On July 7, 2021, against the backdrop of the UN’s High-level Political Forum on Sustainable Development (HLPF), the UN Alliance for Sustainable Fashion held a virtual discussion session tackling the fashion sector’s contributions to climate change while laying out approaches the industry can take to turn things around and become a driver of impactful global climate action.
The UN Alliance for Sustainable Fashion, launched in 2019 and composed of ten member organizations (Connect4Climate/World Bank among them), aims to harness the reach and creativity of fashion to help achieve the UN’s Sustainable Development Goals, finding avenues for meaningful action on both the labor side and the consumer side of the industry.
The Alliance’s live-streamed July 7 event, framed as a “Sustainable Fashion Hard Talk,” opened with remarks from UN Geneva Director-General Tatiana Valovaya, who called for a shift from the current model of wasteful fast fashion to one of sustainable “slow fashion” and emphasized the dual need for healthy working conditions and low environmental impact within the sector.
The session continued with inputs from an impressive array of speakers with experience in disparate facets of fashion, including: the International Labour Organization’s Oliver Liang; Ethical Fashion Initiative manager Simone Cipriani; fashion production representatives Abhishek Bansal (Arvind Limited, denims) and Miguel Fluxá (Camper, shoes); and sustainable fashion activist Orsola De Castro.
One of the first topics the group discussed was the definition of “sustainability” in the context of the fashion world. They decided that sustainable fashion means prioritizing the health of the environment over runaway profits and corporate growth, noting that attractive, commercially successful apparel needn’t be sacrificed so long as designs have long lifespans and are as widely accessible to consumers as possible. Fluxá expressed his wish for the growth of a culture of responsibility and long-term planning within the industry, while Bansal stressed the importance of zero-carbon targets. All agreed on the need for low-impact clothes produced under humane working conditions.
“There’s lots of hope with new technology that we can produce with a drastically lower impact,” Bansal offered. “We must do this!”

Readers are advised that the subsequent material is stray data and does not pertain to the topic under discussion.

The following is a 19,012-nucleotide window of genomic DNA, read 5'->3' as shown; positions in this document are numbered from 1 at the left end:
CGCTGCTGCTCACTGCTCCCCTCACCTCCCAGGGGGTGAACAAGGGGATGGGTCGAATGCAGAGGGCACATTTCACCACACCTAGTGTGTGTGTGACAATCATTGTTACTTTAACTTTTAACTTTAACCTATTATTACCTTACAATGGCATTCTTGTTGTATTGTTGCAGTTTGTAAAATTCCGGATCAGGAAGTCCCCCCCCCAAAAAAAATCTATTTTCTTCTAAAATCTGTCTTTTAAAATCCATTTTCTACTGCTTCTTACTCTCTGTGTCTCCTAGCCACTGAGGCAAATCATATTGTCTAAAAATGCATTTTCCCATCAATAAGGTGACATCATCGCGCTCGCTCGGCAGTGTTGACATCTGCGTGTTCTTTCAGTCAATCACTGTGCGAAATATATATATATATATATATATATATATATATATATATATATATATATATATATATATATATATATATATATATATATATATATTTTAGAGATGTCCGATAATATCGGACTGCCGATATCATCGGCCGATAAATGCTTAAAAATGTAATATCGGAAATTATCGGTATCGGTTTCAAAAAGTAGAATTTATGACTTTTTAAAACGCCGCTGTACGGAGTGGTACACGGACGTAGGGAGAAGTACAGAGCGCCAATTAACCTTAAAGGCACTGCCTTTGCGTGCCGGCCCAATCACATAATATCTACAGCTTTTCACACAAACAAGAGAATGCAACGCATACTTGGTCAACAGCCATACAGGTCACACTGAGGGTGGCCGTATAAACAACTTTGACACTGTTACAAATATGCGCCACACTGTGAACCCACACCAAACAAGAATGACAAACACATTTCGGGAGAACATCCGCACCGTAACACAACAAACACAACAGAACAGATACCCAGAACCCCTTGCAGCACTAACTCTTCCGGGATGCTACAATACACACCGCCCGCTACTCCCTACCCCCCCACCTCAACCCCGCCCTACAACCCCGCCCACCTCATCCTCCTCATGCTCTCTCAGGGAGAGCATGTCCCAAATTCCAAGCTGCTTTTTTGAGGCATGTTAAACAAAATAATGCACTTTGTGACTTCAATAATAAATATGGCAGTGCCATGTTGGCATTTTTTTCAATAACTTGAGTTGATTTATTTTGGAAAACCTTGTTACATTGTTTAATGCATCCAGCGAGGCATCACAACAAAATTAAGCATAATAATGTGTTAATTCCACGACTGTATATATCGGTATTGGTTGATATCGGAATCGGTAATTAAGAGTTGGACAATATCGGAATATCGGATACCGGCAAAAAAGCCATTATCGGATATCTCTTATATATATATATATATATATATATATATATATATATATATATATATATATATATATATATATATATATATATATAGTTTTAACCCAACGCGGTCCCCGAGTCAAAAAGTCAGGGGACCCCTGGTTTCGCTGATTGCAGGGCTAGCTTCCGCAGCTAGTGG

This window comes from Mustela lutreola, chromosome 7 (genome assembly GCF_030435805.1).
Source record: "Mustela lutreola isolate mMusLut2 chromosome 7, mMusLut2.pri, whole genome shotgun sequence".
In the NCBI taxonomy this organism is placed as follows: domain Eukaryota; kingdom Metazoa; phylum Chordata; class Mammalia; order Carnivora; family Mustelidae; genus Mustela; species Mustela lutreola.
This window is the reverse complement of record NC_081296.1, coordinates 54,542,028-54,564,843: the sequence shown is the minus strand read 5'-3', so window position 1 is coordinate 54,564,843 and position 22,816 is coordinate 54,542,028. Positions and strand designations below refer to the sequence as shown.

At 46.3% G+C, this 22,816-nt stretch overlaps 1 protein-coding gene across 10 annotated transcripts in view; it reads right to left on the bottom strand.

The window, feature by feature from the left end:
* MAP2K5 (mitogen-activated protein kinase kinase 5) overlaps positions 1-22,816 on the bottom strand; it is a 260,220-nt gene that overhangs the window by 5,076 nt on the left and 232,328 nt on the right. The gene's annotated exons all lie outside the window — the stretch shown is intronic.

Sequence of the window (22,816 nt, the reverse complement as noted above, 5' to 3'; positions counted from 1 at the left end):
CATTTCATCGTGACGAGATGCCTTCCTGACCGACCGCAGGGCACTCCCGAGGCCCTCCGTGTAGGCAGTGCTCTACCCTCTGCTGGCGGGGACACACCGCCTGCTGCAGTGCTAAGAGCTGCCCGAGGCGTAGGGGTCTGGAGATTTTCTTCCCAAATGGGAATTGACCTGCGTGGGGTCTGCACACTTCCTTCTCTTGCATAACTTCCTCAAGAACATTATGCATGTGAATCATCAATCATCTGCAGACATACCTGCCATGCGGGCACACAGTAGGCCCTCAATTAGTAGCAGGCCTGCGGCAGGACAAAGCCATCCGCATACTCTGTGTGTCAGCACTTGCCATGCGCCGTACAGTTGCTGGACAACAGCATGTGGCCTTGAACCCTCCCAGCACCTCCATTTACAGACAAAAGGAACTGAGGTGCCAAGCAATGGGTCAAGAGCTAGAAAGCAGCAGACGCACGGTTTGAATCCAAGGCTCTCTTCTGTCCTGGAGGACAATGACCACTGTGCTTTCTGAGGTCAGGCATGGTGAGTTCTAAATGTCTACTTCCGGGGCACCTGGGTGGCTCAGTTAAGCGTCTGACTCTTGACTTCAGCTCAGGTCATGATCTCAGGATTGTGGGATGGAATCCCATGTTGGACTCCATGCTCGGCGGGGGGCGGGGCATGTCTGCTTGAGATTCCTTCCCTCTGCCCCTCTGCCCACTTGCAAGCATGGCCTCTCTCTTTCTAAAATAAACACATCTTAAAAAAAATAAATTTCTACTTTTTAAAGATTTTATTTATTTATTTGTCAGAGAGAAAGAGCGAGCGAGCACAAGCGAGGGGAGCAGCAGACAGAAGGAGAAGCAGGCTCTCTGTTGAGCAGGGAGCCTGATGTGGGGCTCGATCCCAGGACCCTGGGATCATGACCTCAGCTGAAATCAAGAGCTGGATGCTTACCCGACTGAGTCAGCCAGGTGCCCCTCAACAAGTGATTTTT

From here, the group explored the practicalities of sustainable fashion. De Castro doubled down on the themes of long-lived materials and accessibility to those in need, calling on the industry to embrace the moral obligations imposed by the climate crisis and global inequities. Cipriani expanded on this idea, exhorting fashion industry journalists to treat environmental impact and economic performance as equally important metrics of fashion houses’ success. He also emphasized the need for public-private partnerships and increased investment in the Global South. In terms of reducing waste, the group highlighted the need for improved distribution, robust recycling pipelines, and a cultural shift toward higher prices for more slowly developed but higher-quality clothes.
“We have to shift to less environmentally destructive products,” Liang urged. “Don’t be afraid!”
This notion of a cultural pivot drove the remainder of the group’s brainstorm. De Castro pointed to the lack of transparency in fashion as a major hindrance to sustainability-minded consumers and called for legislation-backed requirements that companies disclose the environmental consequences of their products. Bansal concurred, pointing out that regulations and standards can no longer be brushed aside as they have been in recent years, again emphasizing the need to raise the legislative bar to hold the industry accountable. De Castro concluded by saying that, as with all cultural shifts, this one will be driven in large measure by the ascendance of a new generation. She called on young people to stand up for sustainability and do their due diligence when shopping to spur the changes sorely needed in the business of fashion worldwide.
“We have to stop buying what we don’t need,” said Fluxá, “improve little by little.” “Don’t be afraid to start from your own wardrobe,” De Castro added. “Others will follow.”